Repotting Orchid?

Discussion in 'Orchidaceae (orchids)' started by Annageckos, Jul 22, 2009.

  1. Annageckos

    Annageckos Active Member 10 Years

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    I have an orchid, don't know what kind. I got it from a grocery store. I thought that I killed it when I forgot all about it during a move. It looked dead. Well long story short, it came back to life. The plant is about 12-18 inches tall, the leaves come out of the top of the plant only. About 2 inches down under the leaves look like new roots. I cant get a pic right now because I can't find the charger for my camera. It is in a small pot with roots growing EVERYWHERE. It is in what looks like soild coconut coir or something similar, but I don't know how I would get it off the roots without killing the plant or ripping off most of the roots. How should I repot this? I have orchid potting mix(fir bark). Should I try to get as much of this old stuff off as I can or just move up in pot size and fill in with the orchid mix. Or is there something eles I am not thinking of?

    Thanks,
     
  2. maf

    maf Generous Contributor Maple Society 10 Years

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    If you soak the rootball for an hour or so (in room temperature water) you may have a better chance of removing the old potting medium. It's usually better to replace it if you can, but only if you can do so without damaging the roots. Hard to say more without a picture, good luck.
     
  3. Annageckos

    Annageckos Active Member 10 Years

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    What ever it was rooted in is soild, it is not chucks or chips. It reminds me of a chuck of styrofoam. I can try to chip away at the block of stuff if that is best for the plant.
     
  4. oberfeldwebel

    oberfeldwebel Active Member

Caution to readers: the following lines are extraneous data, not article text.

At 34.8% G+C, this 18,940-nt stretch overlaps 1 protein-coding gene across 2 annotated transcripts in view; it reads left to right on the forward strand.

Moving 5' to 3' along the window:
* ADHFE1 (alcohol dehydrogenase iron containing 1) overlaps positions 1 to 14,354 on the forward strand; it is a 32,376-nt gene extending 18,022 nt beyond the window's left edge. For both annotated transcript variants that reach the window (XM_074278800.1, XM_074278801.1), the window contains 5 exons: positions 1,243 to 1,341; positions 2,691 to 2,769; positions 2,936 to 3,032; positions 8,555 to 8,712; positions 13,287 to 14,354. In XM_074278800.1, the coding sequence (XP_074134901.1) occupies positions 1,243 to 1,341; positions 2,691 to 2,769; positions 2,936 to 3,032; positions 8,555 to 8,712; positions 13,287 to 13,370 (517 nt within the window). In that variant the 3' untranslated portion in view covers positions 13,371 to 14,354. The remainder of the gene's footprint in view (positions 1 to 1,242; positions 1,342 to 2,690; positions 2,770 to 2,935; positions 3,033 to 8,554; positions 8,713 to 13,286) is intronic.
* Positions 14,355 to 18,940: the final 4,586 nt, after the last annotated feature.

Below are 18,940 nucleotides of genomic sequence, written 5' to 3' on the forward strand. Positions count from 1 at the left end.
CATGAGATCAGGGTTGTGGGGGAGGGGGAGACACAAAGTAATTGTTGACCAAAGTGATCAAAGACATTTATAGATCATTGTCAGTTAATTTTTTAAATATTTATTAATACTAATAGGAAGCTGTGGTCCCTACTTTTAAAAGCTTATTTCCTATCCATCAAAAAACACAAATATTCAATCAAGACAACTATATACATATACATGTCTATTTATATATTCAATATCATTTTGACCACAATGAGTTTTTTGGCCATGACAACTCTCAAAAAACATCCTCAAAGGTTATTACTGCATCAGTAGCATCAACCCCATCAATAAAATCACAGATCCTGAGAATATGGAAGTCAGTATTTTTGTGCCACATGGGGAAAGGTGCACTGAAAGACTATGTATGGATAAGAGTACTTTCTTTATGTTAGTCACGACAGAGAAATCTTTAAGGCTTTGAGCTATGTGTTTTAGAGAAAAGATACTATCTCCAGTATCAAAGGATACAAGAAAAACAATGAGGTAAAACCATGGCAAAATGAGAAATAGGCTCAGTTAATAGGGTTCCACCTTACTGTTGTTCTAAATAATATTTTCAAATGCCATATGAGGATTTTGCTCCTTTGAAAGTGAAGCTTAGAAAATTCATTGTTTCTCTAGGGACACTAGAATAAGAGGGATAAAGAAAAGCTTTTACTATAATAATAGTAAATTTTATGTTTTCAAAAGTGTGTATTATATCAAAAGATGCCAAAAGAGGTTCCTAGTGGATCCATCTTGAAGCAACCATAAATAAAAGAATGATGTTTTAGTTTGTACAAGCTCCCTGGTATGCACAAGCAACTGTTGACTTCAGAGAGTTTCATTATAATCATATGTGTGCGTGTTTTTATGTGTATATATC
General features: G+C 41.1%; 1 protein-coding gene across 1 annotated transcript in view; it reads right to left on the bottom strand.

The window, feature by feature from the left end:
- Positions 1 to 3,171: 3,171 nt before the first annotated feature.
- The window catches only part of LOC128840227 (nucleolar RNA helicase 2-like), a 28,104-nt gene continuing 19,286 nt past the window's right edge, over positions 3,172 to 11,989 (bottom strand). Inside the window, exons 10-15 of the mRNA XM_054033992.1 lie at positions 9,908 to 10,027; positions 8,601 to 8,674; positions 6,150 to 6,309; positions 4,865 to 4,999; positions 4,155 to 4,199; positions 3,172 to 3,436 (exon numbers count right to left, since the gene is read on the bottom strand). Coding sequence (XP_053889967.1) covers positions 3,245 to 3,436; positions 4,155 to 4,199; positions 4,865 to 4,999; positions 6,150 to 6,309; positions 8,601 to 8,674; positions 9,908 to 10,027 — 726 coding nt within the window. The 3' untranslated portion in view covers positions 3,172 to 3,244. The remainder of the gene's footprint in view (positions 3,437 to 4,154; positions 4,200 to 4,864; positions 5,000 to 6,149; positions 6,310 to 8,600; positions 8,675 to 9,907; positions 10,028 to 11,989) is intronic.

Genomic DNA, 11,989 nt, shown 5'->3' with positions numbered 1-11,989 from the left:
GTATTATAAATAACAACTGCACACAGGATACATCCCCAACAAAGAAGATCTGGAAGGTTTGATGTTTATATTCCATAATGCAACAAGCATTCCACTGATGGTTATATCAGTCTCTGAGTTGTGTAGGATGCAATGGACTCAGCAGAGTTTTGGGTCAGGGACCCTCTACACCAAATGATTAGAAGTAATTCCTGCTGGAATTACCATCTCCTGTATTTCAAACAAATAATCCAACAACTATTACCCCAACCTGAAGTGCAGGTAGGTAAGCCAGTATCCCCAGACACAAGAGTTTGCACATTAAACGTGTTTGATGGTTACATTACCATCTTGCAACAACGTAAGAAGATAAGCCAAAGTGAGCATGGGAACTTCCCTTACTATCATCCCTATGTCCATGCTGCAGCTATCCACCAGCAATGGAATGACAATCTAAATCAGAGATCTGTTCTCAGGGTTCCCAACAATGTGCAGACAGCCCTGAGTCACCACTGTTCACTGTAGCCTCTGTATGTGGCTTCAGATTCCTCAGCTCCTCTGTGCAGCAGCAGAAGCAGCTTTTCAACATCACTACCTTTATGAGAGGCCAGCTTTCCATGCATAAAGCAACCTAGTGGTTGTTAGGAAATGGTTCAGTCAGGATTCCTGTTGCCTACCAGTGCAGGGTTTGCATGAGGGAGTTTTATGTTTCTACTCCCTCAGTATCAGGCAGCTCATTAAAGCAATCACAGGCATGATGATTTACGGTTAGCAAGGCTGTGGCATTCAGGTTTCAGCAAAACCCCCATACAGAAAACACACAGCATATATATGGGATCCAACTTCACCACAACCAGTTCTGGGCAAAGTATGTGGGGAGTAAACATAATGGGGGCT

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    Get Ready For A Project :-) Yes to the soaking the roots (in RO or Rainwater or distilled even) @ room temp... most orchids are used to no soil and their roots absorb water pretty quickly so you don't need to leave it in water for much more than 15min.... This is gonna take some patience on your part....you've gotta find the live roots and try to very gentley pry them off the (whatever you got it on) the dead roots should be trimmed and discarded. Live roots will be firm, not spongy, not hollow, without any black lesions...usually they're a sorta white, greenish, or cream color, actively growing roots will have green tips usually.

    You really do need to get a pic of your orchid on here for ID if you don't know what kind it is....there are many genera that have examples that match the description you gave. Some like their roots crowded some don't, some do better in terra cotta some require plastic pots some even need a basket to grow properly. Mispotting an orchid can set it's growth back to the point to where you may be waiting a year or even two before you see blooms (if it blooms at all).... in some cases mispotting an orchid means the beginning of a slow death...
     
  5. Annageckos

    Annageckos Active Member 10 Years

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    Like stated before, I cant get a pic untill I can find my charger for my camera. But on closer exsaminaion it looks like the lower portion of the plant is dead. But the upper 4 inches or so sent out new roots and it thriving. So the root are not attached or in anything at the moment. It is doing well and growing and putting out new leaves. I don't know if I should leave it be or try to repot it.
     
  6. The Hollyberry Lady

    The Hollyberry Lady New Member

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    I transplanted my Phalaenopsis orchid without really going to too much trouble, and it made the adjustment just fine. Used orchid potting chips for medium.

    : )
     
    Last edited: Jul 24, 2009
  7. oberfeldwebel

    oberfeldwebel Active Member

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    My first instinct would be to leave it be..... maybe mist it a couple of times a day (water quality here again important).....it's beginning to sound like a dendrobium (they produce keikis (plantlets) on joints located toward the tops of their 'canes')....they like Bright Indirect light. If I am right and it is a dendrobium i'd let it develop a robust root system before i'd remove it from the parent plant... and dendrobiums like their roots crowded by a lot of medium, they like being root bound so small pot = good..... I wouldn't count out the parent plant yet either. Some species from that genus are deciduous...if they get less than so many hours of Bright indirect light per day they'll drop their leaves and go dormant...
     
    Last edited: Jul 24, 2009
  8. Annageckos

    Annageckos Active Member 10 Years

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    I am pretty sure it is a dendrobuim. The plant looks pretty good. The base of the stalk is a little shrivled looking, but firm. The new roots shooting out of the top are almost an inch now.
     

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